Pairing neighborhoods

Contrasting markets: While some areas are in high demand, other communities keep deteriorating.

April 24, 2000

PERHAPS IT'S the expensive gasoline. Or a renewed faith that Baltimore can be turned around in these good economic times. Whatever the reason, the city's high-end residential real estate market has taken off.

Open houses in neighborhoods like Roland Park, Mount Washington and Guilford have been mobbed in recent weeks. Some properties have been snapped up as soon as "For sale" signs appeared.

Harbor neighborhoods are also doing well. The surest sign is the number of in-fill houses being built on vacant lots. They are moving briskly and fetching top dollar. An example: Six newly constructed 1,260-square-foot Canton rowhouses sold for nearly $200,000 each, even though they are several blocks from the water.

The strong high-end market is good news for the city because it means more tax revenue. Unfortunately, many other residential neighborhoods are still plagued by abandonment and deterioration.

A striking example is the duality between two adjacent southwest neighborhoods near the city-county line. Hardly a property is for sale in Ten Hills, a leafy area of large single-family homes, south of Edmondson Ave. But the adjoining rowhouse neighborhood of Irvington is struggling with vacancies, even though its Augusta Ave. is among the city's nicest streets in its spring splendor.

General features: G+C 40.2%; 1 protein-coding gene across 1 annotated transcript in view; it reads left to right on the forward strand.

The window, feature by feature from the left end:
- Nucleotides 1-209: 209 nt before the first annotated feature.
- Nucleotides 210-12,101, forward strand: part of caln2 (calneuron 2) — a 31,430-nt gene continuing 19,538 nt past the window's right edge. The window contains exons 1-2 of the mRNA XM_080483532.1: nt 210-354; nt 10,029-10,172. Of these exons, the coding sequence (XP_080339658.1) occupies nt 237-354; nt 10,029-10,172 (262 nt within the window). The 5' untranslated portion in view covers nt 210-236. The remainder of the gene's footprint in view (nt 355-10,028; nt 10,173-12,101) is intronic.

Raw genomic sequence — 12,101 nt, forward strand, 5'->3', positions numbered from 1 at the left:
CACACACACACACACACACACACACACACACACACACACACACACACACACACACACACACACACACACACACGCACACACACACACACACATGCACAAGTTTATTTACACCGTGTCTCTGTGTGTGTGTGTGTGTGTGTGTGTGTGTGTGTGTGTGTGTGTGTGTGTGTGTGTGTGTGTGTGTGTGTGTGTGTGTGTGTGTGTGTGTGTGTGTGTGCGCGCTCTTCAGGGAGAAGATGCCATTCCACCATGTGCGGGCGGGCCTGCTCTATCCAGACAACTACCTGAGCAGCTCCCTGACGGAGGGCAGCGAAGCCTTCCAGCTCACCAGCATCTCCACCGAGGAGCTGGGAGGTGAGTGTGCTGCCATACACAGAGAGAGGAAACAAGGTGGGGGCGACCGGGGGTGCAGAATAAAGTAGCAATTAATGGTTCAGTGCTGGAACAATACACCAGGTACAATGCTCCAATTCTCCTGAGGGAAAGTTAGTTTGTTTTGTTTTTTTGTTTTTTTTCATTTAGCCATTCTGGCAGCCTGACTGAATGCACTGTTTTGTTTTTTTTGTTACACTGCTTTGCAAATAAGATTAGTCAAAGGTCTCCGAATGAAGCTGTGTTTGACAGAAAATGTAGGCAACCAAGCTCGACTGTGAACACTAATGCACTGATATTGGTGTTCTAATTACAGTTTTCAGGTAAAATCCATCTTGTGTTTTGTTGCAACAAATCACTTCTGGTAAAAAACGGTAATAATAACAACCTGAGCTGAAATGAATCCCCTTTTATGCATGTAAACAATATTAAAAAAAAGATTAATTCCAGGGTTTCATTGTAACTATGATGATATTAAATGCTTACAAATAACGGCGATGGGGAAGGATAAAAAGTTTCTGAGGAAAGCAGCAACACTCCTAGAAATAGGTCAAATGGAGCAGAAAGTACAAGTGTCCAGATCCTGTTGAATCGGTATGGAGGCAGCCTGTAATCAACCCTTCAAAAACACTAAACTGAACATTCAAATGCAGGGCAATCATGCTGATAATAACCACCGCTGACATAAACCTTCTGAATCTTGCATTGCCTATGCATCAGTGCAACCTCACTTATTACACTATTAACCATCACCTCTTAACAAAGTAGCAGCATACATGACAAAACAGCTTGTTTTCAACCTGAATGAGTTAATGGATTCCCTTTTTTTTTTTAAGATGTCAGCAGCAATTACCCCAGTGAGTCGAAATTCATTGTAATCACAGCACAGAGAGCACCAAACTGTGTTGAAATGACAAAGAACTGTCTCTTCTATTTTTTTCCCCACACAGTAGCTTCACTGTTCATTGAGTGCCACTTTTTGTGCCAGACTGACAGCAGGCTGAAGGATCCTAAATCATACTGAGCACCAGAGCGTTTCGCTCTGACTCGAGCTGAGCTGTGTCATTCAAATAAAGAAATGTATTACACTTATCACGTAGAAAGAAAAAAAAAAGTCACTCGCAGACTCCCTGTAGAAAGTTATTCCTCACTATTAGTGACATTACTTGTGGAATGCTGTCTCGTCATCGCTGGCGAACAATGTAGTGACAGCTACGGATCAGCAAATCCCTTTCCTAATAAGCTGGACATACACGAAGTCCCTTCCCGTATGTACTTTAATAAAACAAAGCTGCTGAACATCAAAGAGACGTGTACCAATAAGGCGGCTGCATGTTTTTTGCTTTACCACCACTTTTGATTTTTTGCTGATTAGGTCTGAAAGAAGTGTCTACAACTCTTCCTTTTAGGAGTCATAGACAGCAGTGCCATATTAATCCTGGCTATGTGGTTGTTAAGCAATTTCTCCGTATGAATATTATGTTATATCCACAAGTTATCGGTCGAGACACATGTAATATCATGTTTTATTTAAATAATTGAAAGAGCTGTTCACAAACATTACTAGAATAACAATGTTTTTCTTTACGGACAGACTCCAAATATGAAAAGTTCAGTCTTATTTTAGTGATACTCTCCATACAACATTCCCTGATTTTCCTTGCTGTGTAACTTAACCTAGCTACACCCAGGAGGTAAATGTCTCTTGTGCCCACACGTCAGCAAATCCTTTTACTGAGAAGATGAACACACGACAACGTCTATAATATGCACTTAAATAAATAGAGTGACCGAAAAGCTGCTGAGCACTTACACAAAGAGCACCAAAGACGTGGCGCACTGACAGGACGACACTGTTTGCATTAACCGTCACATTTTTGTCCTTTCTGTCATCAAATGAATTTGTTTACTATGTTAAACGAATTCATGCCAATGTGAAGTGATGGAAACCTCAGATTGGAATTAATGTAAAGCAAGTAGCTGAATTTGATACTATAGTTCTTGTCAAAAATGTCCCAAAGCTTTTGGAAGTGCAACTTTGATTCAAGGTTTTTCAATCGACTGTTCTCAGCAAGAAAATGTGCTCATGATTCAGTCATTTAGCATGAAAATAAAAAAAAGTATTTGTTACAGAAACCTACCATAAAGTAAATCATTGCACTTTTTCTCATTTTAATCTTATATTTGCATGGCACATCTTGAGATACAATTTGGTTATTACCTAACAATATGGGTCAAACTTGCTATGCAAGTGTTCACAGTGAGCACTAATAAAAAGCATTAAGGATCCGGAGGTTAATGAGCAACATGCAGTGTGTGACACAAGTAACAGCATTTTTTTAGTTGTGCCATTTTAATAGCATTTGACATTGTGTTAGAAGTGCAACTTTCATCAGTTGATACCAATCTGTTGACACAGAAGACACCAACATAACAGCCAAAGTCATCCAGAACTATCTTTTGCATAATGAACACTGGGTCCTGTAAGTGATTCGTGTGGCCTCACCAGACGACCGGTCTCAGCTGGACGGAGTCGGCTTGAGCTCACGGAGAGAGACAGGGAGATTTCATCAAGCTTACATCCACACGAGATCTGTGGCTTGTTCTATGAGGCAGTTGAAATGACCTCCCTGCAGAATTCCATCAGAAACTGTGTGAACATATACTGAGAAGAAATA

Similar dichotomies abound:

The old mill community of Dickeyville, nestled amid Leakin Park, is doing fine. But Forest Park next door is battling decay, despite its large houses and beautiful golf course.

Bolton Hill, an old Victorian enclave, is thriving with a recent infusion of new houses. No similar recovery is evident in neighboring areas. This is particularly distressing in Reservoir Hill, which has plenty of magnificent houses, empty land for redevelopment and a splendid location near Druid Hill Park.

Homeland has regained its strength as a high-end garden neighborhood. But little of its success has spilled over to Govans.

The point is that the well-being of a strong community doesn't seem to help a weaker neighbor. Yet the perceived neighborhood demarcation lines -- which are often arbitrary -- tend to melt in a hot real estate market.

An example: As Canton prices have skyrocketed, house hunters hoping to maximize value have started looking at nearby Patterson Park and Highlandtown.

The current upswing is the optimal time for planning and housing officials to start developing more such links. The city is full of candidates for paired neighborhoods: Original Northwood/Ednor Gardens, Guilford/Oakenshawe, Beverly Hills/Hamilton, Charles Village/Waverly.

This kind of coupling should be at the heart of Mayor Martin O'Malley's intention to revamp the neighborhood service centers. The city ought to recognize natural linkages among adjoining viable residential areas. Instead of accentuating differences, success should be spread around and multiplied.

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